Note: It is intended in the preferred system of Figure 1 that complete codes would be repeated at regular intervals along the tape for the entire duration of the recording, although not necessarily so.
  • [0075]
    It may happen that different codes are added to the video signals. One example of such a code would be that of a particular Advertiser, when creating his advertisement for distribution by commercial TV channels.
  • [0076]
    With reference to Figure 3, Advertiser Codes are received OFF-AIR and the Video Signals containing them are fed to Detector 'e' Figure 1 and V Sync. extract 'h' Figure 1, or when the system is in either play-back or record mode via 'ADD' 1 Figure 3.
  • [0077]
    For video from either source, the paths to the left of ADD 1 go to Missing Pulse Detector 'i' Figure 1 and to Address Decoder 2. The appropriate one will detect data present. For play-back video the description for Figure 1 applies.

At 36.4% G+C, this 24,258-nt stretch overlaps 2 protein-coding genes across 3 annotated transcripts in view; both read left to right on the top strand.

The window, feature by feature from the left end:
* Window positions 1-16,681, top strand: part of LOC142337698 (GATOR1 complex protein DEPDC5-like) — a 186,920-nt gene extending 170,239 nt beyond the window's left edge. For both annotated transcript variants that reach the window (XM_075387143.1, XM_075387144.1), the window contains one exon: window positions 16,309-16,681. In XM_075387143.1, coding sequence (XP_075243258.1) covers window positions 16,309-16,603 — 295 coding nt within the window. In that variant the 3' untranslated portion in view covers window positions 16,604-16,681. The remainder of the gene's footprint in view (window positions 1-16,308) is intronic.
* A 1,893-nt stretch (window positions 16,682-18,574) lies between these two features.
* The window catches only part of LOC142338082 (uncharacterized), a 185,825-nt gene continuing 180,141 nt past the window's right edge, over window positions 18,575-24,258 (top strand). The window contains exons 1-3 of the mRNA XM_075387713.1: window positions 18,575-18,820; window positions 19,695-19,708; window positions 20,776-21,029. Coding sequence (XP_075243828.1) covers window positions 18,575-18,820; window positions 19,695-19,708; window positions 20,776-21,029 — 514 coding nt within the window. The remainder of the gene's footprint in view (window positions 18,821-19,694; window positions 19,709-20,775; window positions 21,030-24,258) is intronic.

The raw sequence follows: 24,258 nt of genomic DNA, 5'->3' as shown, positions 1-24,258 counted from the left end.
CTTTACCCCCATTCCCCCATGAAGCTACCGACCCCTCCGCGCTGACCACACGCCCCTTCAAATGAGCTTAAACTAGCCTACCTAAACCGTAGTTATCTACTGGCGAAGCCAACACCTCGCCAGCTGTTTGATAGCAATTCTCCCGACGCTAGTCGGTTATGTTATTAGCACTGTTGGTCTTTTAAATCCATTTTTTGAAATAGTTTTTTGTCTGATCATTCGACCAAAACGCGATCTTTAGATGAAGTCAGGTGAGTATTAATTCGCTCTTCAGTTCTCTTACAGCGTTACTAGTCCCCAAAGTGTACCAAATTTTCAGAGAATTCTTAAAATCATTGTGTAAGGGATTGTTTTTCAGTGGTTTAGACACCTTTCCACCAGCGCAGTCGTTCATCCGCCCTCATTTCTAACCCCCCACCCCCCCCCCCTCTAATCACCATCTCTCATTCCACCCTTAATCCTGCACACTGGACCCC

• [0078]
    For OFF-AIR-Video the grey frequency band is filtered out by narrow band NOTCH FILTER 3 and the resulting signals are applied to decoder 2.
  • [0079]
    When decoder 2 recognises an address it has been programmed to receive it enables COUNTER 4.
  • [0080]
    This counts the number of FRAMES specified by the system designers as heralding the arrival of an OFF-AIR DATA FRAME at some later point in time or it may actually be that data and address are in the same frame.
  • [0081]
    The predetermined output of counter 4 enables Detector 'e' Figure 1 and gate 'g' Figure 1 via OR (NOR) gate 5. The other input to gate 5 is the enable signal for play-back-video via the MISSING PULSE DETECTOR 'i' Figure 1.
  • [0082]
    The counter 4 furnishes the enable signal to the data detector 'e' and gate 'g' Figure 1.
  • [0083]
    It may also be used to interrupt the microprocessor M Figure 1 to delay or inhibit writing of locally generated codes to tape if TUNER G output is being recorded and G TUNER is at the same Frequency as B TUNER. See Tl interrupt Figure 3.
  • [0084]